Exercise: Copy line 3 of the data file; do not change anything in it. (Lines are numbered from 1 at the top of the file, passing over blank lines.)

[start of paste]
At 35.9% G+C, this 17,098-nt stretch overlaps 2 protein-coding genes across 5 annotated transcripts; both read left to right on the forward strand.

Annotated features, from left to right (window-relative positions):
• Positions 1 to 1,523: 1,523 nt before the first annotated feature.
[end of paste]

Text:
• Positions 1 to 1,523: 1,523 nt before the first annotated feature.